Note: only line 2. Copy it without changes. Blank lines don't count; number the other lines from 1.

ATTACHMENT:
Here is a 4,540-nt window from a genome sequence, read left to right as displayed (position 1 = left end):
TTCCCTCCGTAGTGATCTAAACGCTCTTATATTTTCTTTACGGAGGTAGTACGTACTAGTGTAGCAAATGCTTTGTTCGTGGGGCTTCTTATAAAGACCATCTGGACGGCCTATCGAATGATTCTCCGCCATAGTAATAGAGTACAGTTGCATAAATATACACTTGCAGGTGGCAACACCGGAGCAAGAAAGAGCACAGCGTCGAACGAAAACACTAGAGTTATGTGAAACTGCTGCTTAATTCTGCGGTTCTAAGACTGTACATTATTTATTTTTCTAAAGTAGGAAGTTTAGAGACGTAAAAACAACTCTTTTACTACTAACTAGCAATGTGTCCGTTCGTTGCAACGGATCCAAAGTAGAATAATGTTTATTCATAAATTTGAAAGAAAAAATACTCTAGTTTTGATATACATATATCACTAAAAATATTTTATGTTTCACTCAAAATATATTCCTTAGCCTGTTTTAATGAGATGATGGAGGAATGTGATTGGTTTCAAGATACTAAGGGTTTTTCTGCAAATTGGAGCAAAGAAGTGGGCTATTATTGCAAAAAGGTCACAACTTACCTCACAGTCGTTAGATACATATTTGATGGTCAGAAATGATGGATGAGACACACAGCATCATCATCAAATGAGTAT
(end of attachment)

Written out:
TTCCCTCCGTAGTGATCTAAACGCTCTTATATTTTCTTTACGGAGGTAGTACGTACTAGTGTAGCAAATGCTTTGTTCGTGGGGCTTCTTATAAAGACCATCTGGACGGCCTATCGAATGATTCTCCGCCATAGTAATAGAGTACAGTTGCATAAATATACACTTGCAGGTGGCAACACCGGAGCAAGAAAGAGCACAGCGTCGAACGAAAACACTAGAGTTATGTGAAACTGCTGCTTAATTCTGCGGTTCTAAGACTGTACATTATTTATTTTTCTAAAGTAGGAAGTTTAGAGACGTAAAAACAACTCTTTTACTACTAACTAGCAATGTGTCCGTTCGTTGCAACGGATCCAAAGTAGAATAATGTTTATTCATAAATTTGAAAGAAAAAATACTCTAGTTTTGATATACATATATCACTAAAAATATTTTATGTTTCACTCAAAATATATTCCTTAGCCTGTTTTAATGAGATGATGGAGGAATGTGATTGGTTTCAAGATACTAAGGGTTTTTCTGCAAATTGGAGCAAAGAAGTGGGCTATTATTGCAAAAAGGTCACAACTTACCTCACAGTCGTTAGATACATATTTGATGGTCAGAAATGATGGATGAGACACACAGCATCATCATCAAATGAGTAT